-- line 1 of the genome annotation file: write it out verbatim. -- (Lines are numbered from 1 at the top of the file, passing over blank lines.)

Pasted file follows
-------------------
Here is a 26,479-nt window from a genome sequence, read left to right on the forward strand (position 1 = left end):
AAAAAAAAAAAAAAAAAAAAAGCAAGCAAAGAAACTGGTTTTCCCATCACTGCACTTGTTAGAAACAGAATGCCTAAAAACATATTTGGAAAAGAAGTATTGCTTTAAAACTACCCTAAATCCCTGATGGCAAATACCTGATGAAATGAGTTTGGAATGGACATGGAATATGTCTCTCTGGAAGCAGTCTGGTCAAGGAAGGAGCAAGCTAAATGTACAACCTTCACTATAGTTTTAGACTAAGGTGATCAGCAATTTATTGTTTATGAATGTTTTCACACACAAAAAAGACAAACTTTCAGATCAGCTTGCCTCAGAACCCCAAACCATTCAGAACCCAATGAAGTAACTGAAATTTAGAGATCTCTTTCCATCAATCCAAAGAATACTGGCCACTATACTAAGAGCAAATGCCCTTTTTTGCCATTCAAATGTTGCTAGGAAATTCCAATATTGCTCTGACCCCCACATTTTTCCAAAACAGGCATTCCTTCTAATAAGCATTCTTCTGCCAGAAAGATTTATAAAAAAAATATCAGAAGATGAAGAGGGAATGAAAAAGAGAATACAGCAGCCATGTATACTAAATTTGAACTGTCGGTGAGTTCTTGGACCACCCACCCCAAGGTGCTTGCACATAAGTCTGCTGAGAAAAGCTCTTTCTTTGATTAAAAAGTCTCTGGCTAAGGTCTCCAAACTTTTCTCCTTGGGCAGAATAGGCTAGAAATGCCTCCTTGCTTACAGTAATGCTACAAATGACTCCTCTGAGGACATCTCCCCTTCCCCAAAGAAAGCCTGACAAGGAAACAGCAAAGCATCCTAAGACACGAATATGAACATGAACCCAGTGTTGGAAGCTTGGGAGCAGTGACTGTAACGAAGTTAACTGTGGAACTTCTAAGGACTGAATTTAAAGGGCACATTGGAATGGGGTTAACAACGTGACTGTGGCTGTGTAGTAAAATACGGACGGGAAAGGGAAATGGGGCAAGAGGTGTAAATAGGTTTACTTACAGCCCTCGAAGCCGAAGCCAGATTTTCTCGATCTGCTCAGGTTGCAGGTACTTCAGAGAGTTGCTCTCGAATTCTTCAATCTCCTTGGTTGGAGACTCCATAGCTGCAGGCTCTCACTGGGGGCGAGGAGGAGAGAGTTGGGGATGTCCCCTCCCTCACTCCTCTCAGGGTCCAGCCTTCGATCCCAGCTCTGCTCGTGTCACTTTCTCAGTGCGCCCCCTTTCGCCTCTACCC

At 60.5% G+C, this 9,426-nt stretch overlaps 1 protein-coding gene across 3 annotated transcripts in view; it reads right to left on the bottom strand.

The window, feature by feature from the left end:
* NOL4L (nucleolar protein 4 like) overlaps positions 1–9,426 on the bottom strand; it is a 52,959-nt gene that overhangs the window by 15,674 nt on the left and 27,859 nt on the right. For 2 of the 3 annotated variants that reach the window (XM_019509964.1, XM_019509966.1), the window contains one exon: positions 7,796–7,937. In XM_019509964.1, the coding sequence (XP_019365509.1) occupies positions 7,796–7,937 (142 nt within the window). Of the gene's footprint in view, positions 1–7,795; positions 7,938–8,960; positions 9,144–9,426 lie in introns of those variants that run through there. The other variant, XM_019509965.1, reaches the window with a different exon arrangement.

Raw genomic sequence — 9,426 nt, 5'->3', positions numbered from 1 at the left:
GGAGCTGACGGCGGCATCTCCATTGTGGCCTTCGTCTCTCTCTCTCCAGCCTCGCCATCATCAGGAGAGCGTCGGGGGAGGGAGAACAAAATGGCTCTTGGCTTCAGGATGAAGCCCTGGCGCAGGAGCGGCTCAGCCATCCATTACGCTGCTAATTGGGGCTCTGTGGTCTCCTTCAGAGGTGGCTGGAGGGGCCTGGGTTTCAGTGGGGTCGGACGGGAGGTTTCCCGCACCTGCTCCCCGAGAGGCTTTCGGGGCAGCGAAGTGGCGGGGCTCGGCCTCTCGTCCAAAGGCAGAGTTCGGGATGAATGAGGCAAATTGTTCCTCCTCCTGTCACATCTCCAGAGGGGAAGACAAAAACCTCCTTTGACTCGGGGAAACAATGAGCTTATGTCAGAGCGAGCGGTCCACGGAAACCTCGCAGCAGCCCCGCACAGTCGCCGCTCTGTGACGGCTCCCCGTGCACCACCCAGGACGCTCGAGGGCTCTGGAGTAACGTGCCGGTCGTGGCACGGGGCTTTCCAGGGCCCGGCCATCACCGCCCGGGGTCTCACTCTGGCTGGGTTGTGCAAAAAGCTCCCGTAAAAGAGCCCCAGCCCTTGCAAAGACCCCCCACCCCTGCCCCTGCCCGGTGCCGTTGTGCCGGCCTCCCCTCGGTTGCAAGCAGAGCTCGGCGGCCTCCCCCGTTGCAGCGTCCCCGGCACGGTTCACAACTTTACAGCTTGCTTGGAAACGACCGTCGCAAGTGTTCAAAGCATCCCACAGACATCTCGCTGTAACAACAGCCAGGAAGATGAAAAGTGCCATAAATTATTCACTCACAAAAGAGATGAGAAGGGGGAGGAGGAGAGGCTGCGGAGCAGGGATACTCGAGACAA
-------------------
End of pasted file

Here is a 26,479-nt window from a genome sequence, read left to right on the forward strand (position 1 = left end):